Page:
Ben Wisner
• Federal judges have said in 2013-14 the program is almost certainly unconstitutional al
• Congress in 2013-14 has threatened to not renew patriot act.
• Clearly the Public and Courts did not bless by silence that the ends justify the means.

• Immediately went to the trough of “Meta Data” lies and Exceptionally Dammed lies
• Let’s executive branch only see what’s revealed on, “the outside of envelope and postmark”, which has been approved by courts. The ends DO justify the means, for what’s on the “envelope and postmark”

• The fact is they pull every bit of audio Meta data from audio
• The envelope reveals the Meta data related to the conversations, to the accents of the talkers, what’s on the TV or radio, how many people in the room, in the house, what might have played through computer audio on login data wrapped into the envelope. Just epic Lies.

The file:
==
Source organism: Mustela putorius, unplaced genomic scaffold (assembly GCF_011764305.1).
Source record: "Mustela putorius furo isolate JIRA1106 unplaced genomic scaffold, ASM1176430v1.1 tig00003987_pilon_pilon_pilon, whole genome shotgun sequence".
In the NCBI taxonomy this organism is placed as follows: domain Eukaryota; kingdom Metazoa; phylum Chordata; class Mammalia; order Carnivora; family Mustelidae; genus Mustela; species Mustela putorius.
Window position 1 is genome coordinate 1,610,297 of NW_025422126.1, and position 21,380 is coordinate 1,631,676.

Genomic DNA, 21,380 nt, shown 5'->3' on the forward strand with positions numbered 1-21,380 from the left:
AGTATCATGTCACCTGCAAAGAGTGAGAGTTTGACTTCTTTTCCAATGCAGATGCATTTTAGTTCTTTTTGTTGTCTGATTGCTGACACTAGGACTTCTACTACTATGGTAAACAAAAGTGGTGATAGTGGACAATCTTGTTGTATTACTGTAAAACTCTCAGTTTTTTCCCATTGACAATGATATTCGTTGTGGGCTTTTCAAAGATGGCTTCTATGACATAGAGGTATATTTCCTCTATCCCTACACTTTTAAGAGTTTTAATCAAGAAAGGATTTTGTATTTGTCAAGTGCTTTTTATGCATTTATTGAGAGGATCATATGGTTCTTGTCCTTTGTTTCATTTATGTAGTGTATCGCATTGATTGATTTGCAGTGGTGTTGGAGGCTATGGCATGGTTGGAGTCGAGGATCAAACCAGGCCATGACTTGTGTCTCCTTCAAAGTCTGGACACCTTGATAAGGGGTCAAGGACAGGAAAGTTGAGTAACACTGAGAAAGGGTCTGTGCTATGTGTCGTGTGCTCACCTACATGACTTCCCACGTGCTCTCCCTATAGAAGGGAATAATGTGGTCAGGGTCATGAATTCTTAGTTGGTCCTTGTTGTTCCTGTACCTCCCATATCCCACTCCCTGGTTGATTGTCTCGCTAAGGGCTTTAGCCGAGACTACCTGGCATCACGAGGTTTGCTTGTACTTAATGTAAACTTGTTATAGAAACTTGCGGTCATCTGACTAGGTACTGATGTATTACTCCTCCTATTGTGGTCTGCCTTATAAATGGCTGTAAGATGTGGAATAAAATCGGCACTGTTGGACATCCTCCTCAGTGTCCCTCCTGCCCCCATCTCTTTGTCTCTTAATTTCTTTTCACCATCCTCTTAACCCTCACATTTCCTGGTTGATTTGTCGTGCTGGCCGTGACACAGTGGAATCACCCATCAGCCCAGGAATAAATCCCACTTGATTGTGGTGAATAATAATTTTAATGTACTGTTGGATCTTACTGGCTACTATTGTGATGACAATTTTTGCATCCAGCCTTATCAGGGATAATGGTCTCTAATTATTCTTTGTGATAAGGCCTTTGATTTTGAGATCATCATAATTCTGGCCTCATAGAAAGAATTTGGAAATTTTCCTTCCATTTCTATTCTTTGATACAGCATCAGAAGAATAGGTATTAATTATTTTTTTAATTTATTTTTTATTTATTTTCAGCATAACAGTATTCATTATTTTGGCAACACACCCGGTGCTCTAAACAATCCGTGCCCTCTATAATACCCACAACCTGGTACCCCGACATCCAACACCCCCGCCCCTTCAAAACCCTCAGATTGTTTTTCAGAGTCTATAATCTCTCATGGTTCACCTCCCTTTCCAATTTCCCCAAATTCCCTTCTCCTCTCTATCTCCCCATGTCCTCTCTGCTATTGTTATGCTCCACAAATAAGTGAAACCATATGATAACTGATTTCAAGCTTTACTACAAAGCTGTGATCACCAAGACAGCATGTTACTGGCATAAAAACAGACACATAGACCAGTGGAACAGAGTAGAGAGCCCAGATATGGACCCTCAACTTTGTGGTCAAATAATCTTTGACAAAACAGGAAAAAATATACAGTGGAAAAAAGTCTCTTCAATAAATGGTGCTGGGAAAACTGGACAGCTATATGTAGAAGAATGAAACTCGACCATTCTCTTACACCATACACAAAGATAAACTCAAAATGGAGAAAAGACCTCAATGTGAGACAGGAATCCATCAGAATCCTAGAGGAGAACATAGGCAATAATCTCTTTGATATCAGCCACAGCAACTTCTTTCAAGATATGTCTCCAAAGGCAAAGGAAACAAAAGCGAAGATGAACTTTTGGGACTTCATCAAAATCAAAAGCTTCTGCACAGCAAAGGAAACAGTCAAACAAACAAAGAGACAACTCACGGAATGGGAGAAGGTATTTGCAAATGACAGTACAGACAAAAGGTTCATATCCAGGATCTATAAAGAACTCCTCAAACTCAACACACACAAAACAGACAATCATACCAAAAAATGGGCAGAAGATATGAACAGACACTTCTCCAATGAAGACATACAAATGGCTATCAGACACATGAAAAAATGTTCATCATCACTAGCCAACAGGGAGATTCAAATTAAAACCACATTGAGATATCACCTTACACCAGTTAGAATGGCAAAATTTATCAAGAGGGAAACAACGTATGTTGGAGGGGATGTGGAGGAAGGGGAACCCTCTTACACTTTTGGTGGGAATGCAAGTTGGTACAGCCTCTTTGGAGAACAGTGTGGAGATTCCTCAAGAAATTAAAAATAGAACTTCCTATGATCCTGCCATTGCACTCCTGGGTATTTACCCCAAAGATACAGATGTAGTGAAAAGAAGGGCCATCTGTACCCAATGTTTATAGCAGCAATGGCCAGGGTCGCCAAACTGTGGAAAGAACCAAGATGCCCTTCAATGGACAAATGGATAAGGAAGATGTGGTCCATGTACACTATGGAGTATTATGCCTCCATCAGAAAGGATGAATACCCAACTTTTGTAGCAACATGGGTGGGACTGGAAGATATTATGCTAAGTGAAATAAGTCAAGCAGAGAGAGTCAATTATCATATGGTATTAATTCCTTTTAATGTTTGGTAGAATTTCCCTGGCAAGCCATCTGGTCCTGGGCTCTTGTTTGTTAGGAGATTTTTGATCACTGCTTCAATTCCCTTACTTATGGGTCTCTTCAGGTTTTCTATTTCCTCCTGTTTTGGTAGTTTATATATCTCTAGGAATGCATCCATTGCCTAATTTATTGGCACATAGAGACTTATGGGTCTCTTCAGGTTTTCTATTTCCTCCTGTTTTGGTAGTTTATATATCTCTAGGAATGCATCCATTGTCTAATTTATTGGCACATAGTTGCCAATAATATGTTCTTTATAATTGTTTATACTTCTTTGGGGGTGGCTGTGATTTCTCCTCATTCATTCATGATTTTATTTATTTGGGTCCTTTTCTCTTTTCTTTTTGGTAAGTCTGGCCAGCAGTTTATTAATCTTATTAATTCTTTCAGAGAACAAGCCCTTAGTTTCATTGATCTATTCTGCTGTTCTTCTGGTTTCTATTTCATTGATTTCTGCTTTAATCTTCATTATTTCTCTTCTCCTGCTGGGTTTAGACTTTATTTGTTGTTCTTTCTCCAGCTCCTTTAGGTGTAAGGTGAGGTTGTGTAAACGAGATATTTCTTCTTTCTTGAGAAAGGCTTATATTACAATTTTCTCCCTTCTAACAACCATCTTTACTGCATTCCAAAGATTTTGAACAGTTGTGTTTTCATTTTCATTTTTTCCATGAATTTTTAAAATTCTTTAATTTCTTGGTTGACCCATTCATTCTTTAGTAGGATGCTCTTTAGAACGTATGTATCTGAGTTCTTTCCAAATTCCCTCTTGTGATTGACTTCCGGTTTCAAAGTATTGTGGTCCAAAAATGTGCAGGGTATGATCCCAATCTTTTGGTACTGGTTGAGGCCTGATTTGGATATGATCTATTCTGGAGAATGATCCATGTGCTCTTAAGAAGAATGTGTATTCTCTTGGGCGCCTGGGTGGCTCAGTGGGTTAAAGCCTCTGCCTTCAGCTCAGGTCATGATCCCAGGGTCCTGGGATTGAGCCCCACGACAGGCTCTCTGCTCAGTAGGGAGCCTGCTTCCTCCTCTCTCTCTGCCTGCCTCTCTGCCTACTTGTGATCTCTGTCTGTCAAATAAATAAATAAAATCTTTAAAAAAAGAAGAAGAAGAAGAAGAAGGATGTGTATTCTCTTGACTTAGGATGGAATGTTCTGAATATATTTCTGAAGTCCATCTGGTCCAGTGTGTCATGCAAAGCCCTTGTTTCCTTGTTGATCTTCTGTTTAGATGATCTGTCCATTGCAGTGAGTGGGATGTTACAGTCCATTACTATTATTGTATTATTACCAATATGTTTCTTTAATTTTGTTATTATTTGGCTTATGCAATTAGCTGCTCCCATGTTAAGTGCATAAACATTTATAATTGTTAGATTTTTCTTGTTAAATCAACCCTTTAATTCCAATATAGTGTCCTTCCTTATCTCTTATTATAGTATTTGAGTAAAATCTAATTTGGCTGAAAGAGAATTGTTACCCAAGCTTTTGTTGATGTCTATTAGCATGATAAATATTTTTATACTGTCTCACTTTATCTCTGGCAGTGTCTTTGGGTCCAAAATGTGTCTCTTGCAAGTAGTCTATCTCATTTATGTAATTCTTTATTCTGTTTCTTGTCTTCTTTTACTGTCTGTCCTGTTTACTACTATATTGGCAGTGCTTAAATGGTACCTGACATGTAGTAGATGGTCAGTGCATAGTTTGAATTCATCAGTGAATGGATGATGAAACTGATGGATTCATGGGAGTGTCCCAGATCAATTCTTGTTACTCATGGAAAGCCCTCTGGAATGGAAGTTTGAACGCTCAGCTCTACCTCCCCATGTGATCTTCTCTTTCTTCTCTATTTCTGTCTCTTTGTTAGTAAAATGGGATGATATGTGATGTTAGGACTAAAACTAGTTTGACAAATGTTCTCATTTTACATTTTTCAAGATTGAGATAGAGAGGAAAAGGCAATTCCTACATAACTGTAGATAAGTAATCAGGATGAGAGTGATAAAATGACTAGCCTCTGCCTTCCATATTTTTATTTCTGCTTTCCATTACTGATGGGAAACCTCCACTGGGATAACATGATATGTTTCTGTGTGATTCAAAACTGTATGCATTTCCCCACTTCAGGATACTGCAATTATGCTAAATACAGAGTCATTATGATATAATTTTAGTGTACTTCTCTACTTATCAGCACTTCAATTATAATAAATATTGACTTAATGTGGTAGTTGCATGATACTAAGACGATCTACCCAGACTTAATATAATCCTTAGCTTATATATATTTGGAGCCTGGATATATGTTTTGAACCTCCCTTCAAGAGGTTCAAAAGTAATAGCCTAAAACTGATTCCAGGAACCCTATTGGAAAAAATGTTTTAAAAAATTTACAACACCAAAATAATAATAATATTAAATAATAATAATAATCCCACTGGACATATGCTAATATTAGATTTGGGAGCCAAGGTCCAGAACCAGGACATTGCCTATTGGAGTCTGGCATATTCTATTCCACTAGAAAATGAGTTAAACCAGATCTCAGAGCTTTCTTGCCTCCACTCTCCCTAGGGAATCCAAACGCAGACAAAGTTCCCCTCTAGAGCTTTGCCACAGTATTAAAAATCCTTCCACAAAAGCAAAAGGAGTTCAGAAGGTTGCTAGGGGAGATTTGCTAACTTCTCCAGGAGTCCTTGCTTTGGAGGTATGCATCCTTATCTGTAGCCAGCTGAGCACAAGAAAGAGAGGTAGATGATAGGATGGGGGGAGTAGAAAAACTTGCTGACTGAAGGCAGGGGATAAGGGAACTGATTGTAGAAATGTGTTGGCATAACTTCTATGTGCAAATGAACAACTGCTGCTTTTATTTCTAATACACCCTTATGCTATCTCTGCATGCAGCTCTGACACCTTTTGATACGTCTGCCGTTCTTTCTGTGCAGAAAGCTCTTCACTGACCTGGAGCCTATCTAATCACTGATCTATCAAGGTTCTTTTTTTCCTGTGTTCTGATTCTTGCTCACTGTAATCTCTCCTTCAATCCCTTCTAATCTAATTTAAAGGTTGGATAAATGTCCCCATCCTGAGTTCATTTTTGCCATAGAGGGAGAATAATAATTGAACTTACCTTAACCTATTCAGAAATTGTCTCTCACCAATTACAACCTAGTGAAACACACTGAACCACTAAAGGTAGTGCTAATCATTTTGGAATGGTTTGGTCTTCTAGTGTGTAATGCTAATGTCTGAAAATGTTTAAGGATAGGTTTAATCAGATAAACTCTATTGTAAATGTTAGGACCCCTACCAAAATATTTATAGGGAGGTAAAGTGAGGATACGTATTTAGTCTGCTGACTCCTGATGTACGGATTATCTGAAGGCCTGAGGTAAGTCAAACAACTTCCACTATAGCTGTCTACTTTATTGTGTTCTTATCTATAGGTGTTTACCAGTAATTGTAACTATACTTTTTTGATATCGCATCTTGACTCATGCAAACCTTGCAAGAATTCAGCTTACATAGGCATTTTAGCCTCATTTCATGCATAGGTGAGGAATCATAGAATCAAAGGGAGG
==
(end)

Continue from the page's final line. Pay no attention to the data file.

Daniel Ellsberg
• Whistle blower is justified due to material observation that public elected officials and generals are laying in public. Just like they lied straight faced to everyone multiple times at 2013 Black Hat USA.
• All telephony content is recorded and fine grained turned into Meta data why should we believe them. Only due to Snowden!

Ben Wisner

This is where I got exhausted with the crucify sides pointless bloviating contributing no value but that the ends always justify the spin, asserting emphatically that the means and ends are irrelevant.

-Round 2 Audience Questions
• Was it necessary to disclose the amount and still seek the process he was trying to achieve. Snowden has disclosed zero documents. Journalists have!
• Does the damage justify Snowden means using professional Journalist judgments? Yes.
• Health of democracy is of no value to the powers in control.